By Joyce Miles
Lockport Union-Sun & Journal
As the Niagara County legislative district map is redrawn, it’s understood the three cities are most at risk of seeing reduced representation on the Legislature — and that parts of cities and towns could end up oddly paired in the new, bigger districts.
Residents who spoke to the citizen panel that’s drawing up the new map Thursday urged it to keep natural fits in mind as it’s dividing 3 cities, 12 towns and 5 villages into 15 legislative districts.
The map has to be redrawn every 10 years based on results of the U.S. Census, to keep the population count in each district roughly equal. The task is more complex this time, since voters decided in 2009 that they want the legislature reduced to 15 districts/seats from 19.
As the panel goes about the task of setting down new district lines, it should be mindful to keep similar communities together, several residents said.
Town supervisors Wright Ellis of Cambria and Joe Jastrzemski of Wilson both went to bat for the soon-to-be-dissolved 14th legislative district covering the towns. They shouldn’t be pulled apart into different districts, both said, because of all that they have in common. Both towns are rural in nature, agriculture is each’s biggest industry and residential/commercial growth is slow by design. Their concerns are unique, Ellis said, and when they share a legislator, both will get “equal treatment,” Ellis said.
Matt Cole of Niagara Falls, LaSalle district, repeated concerns of fellow city residents that as the Falls likely loses at least one of the 5 districts currently covering it, it’ll be losing representation in a countywide body that’s dominated by rural, and Republican, interests.
As the map is redrawn, every attempt should be made to create four city-only districts for the Falls, Cole said, to ensure it dedicated representation. If one of the new districts ends up a piece of the city tacked onto a town, Wheatfield or Niagara, he said, a town/Republican “takeover” of the seat is virtually guaranteed, and that’s to the city’s detriment.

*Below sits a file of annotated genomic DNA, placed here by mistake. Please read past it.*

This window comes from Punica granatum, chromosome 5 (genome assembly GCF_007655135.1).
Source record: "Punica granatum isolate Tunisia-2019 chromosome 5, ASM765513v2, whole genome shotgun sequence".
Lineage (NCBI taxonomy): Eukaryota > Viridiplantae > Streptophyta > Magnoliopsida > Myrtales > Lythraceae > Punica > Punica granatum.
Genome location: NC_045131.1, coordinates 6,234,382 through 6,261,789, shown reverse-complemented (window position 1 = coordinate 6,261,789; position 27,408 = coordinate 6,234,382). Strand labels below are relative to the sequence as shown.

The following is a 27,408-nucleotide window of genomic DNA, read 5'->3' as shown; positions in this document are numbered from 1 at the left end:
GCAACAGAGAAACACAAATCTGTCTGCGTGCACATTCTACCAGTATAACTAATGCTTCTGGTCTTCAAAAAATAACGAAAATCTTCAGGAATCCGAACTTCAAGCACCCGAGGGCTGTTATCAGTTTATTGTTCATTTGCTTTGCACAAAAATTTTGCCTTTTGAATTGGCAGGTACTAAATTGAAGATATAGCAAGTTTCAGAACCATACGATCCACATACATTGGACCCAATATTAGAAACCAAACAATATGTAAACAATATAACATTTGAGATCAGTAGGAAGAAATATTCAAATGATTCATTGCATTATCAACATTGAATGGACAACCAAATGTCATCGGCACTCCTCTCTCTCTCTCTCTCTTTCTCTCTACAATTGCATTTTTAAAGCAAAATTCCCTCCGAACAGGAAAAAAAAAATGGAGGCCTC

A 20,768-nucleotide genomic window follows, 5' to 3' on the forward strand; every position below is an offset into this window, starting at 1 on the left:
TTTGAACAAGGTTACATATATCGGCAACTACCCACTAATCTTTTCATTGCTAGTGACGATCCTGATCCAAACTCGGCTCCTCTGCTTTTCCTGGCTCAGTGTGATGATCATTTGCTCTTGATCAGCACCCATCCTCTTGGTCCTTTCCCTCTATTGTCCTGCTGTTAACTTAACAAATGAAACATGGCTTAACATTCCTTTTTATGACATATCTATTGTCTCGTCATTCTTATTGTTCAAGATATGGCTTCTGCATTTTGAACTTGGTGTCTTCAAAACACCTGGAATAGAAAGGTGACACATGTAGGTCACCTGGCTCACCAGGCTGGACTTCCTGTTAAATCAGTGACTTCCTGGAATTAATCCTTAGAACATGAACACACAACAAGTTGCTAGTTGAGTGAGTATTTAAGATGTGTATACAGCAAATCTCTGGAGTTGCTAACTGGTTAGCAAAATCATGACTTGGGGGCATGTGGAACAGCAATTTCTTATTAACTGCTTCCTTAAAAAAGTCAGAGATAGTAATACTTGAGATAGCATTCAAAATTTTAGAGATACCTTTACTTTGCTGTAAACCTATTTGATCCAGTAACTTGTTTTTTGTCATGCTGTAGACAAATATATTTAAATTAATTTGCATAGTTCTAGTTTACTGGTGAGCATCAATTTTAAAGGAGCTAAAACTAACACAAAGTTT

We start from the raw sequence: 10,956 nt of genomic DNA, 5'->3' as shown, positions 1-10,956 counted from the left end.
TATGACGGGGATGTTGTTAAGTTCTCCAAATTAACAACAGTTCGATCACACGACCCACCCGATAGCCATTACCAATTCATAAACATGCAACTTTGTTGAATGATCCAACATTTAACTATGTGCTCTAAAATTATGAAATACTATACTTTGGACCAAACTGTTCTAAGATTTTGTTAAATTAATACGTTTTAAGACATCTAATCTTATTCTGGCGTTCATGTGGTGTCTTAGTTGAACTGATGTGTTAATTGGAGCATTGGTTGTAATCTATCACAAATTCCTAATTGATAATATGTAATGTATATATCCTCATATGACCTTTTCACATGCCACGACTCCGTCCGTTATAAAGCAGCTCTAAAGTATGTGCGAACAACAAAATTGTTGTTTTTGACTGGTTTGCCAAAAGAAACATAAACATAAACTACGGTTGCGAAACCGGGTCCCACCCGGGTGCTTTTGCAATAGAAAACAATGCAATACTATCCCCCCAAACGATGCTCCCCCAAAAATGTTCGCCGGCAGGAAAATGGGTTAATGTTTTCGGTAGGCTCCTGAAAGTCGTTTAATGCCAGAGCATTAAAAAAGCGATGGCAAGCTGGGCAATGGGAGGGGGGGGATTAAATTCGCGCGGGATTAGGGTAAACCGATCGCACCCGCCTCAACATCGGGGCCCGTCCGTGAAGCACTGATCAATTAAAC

“We don’t want to have to share our legislators with the towns, because their interests are not the same as ours,” Cole said. “Niagara Falls provides more resources to the county, and maybe the state, than any other part of the county.”
Others warned the panel against gerrymandering and succumbing to pressure to draw a Legislature Majority-friendlier map.
“You’ll be under political pressure. Republican pressure, as this is a Republican county,” Al Wroblewski of Royalton Center said.
“Have a computer do the work for you and ... have no fear of reprisals” when the remapping is done, Rosemary Warren of Sanborn said.
“We want the rules followed,” Don Perry of Hartland chimed in.
The redistricting panel is supposed to present its recommended new map to the Legislature by March 8, for a straight up-or-down vote by the county lawmakers in early April. Lawmakers don’t get to tweak the lines themselves, they can only accept or reject the whole map; if they reject it, the advisory panel has to come up with a new recommendation.
The panel will convene for a work meeting at 5:30 p.m. Thursday in Legislature chambers.
Chairman Kevin Schuler said residents’ written suggestions and comments about redistricting will be accepted throughout the process, at firstname.lastname@example.org.